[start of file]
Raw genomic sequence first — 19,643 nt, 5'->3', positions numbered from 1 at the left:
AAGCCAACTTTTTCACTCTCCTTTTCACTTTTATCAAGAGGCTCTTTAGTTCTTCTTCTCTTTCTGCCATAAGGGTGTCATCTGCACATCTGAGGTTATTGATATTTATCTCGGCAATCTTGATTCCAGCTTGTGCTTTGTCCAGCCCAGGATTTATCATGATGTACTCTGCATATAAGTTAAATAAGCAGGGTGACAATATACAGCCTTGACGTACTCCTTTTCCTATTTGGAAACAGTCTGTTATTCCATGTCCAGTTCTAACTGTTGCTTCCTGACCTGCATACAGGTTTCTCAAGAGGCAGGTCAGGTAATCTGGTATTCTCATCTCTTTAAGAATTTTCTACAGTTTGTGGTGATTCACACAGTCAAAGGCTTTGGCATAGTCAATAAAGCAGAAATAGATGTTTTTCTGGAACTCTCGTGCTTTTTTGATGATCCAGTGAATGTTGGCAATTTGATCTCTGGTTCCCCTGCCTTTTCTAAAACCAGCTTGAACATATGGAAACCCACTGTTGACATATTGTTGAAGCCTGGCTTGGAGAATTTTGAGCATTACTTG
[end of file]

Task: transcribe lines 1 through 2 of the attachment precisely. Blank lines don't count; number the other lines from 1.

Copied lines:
Raw genomic sequence first — 19,643 nt, 5'->3', positions numbered from 1 at the left:
AAGCCAACTTTTTCACTCTCCTTTTCACTTTTATCAAGAGGCTCTTTAGTTCTTCTTCTCTTTCTGCCATAAGGGTGTCATCTGCACATCTGAGGTTATTGATATTTATCTCGGCAATCTTGATTCCAGCTTGTGCTTTGTCCAGCCCAGGATTTATCATGATGTACTCTGCATATAAGTTAAATAAGCAGGGTGACAATATACAGCCTTGACGTACTCCTTTTCCTATTTGGAAACAGTCTGTTATTCCATGTCCAGTTCTAACTGTTGCTTCCTGACCTGCATACAGGTTTCTCAAGAGGCAGGTCAGGTAATCTGGTATTCTCATCTCTTTAAGAATTTTCTACAGTTTGTGGTGATTCACACAGTCAAAGGCTTTGGCATAGTCAATAAAGCAGAAATAGATGTTTTTCTGGAACTCTCGTGCTTTTTTGATGATCCAGTGAATGTTGGCAATTTGATCTCTGGTTCCCCTGCCTTTTCTAAAACCAGCTTGAACATATGGAAACCCACTGTTGACATATTGTTGAAGCCTGGCTTGGAGAATTTTGAGCATTACTTG